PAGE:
This line of thought is not that hard to accept for me. Whether money in fact arises from private sector trades or because government wants to give its citizens the means to pay their taxes, they’re both believable for me. And the Chartalist implications, that government needs to step in and help whenever there is deficient private sector demand, is something that I have also advocated here several times.
However, before I am willing to revise my ‘Neo-liberal’ framework for the Chartalist one, I’d like to ask a few questions. If given acceptable answers, I will embrace Chartalism with all its ramifications. These are my questions:
1. If currently circulating government fiat is the lower constraint to generating demand, then the inevitable conclusion is that all the government needs to do is to spend more, up to infinity, to pick up any slack. How do Chartalists determine what is the upper constraint to issuing more currency?
2. How does government ensure that fiat issued to generate demand goes to every person that needs to spend more, rather than this amount just being hijacked by rentseekers? (i.e,m monopolists, certain types of bankers, asset speculators)?
3. How does Chartalism account for leakages in an economy? i.e., fiat going towards spending abroad, or towards imports, or buying assets abroad? Will the government just issue more and spend more to compensate? When does it stop? When all citizens of the world are employed?
4. In the Chartalist view, banks are used by the government as sort of monetary boosters. When they loan out funds, they merely debit their accounts with the central bank, which can, for intents and purposes, ‘print the money’ by crediting their reserve. How do you control so that banks (fiat boosters) don’t create more fiat than what is needed? (This assumes that there is indeed an upper constraint to money issued/what can be spent by government) After all, if we take the ultimate implication of Chartalist view (I could be mistaken) more loans leads to more demand. This way, banks did what the government could have otherwise done itself, by spending more in the real economy.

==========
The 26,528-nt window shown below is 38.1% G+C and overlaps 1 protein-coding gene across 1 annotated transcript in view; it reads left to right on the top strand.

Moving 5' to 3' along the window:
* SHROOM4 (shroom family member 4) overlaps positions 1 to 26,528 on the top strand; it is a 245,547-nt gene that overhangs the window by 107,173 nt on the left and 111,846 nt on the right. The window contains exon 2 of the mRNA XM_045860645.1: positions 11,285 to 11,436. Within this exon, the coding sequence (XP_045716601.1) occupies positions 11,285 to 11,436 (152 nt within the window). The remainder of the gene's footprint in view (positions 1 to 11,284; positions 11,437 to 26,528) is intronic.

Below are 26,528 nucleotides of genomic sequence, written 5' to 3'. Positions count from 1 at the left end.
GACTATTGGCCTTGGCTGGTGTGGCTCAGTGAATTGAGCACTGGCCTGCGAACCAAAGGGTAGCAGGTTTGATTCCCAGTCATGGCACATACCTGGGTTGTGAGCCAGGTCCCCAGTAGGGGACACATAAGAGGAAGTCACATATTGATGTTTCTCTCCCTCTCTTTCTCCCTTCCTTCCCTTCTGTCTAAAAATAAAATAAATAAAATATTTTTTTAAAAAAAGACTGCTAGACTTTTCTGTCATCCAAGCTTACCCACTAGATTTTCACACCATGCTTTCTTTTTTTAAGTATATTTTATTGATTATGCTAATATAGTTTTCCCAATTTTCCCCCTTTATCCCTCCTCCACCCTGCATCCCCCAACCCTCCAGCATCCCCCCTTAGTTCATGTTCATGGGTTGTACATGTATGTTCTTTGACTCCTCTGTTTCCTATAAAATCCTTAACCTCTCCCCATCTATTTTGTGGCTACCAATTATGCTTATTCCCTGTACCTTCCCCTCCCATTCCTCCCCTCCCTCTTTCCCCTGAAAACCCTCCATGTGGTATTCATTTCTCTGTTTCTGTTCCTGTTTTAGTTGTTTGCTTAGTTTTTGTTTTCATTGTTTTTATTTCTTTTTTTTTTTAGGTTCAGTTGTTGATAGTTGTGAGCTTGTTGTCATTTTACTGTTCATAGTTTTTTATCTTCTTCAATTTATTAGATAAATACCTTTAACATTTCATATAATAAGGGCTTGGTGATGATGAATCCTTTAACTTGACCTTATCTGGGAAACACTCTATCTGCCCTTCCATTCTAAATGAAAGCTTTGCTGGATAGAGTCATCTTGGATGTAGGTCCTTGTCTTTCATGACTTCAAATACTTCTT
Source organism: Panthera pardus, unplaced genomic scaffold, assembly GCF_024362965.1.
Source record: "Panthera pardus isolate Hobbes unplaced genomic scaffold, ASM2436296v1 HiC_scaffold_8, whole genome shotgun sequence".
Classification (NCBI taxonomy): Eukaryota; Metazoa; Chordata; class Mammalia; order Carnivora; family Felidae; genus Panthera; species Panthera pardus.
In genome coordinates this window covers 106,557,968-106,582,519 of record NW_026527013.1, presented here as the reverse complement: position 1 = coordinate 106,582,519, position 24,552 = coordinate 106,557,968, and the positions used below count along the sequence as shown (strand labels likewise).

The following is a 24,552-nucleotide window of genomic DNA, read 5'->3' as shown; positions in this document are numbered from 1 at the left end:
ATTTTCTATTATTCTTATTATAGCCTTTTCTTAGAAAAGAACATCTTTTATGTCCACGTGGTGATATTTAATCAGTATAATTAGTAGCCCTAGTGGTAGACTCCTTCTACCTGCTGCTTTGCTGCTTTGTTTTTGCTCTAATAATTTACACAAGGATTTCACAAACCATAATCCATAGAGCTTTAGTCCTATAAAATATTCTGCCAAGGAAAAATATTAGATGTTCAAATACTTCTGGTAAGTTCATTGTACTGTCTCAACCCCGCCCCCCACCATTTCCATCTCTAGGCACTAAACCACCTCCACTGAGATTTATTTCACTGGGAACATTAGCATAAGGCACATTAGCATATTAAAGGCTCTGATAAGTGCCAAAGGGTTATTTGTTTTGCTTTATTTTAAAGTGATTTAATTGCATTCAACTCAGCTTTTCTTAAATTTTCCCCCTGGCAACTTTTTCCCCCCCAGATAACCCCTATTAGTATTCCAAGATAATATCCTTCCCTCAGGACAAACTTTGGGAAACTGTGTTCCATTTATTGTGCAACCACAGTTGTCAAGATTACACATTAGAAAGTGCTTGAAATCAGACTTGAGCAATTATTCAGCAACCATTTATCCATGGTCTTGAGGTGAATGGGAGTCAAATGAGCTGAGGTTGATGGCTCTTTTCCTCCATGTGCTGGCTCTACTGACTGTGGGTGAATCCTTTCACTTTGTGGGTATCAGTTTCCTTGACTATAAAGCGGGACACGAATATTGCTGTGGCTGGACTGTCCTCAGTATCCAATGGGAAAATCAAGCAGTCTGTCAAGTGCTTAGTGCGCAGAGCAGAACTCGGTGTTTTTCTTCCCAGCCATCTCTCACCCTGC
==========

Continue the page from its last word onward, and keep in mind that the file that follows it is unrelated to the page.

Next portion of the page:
5. What is the absolute scale of what the government is allowed to do/spend on to stimulate the economy? i.e., Can it start up manufacturing firms, to make up for all those lost to offshoring? Or start banks, start daycare centers, dogwalking companies, for as long as it creates employment?
6. What is the limit (if any) to the government backstopping any declines in aggregate demand? i.e., If businesses in aggregate experience a levelling off of sales, do we expect government to step in to maintain previous levels of aggregate employment?
7. How does this system incorporate market competition if everyone is backstopped? Ex. You have 99% employment, 90% of whom are employed by Microsoft, while 9% is employed by an upstart Google. If Google starts growing, it’s going to destroy jobs at Microsoft. Will the government step in and hire those laid off at Microsoft?
If I get answers to this, I’m will shed off my ‘Neo-liberal’ framework right this minute in favour of Chartalism. (I have a feeling that reality is actually a hybrid of both systems) All the same, government needs to help pick up the slack.
UPDATE: This today from Marshall Auerback is a good summary of the Chartalism view.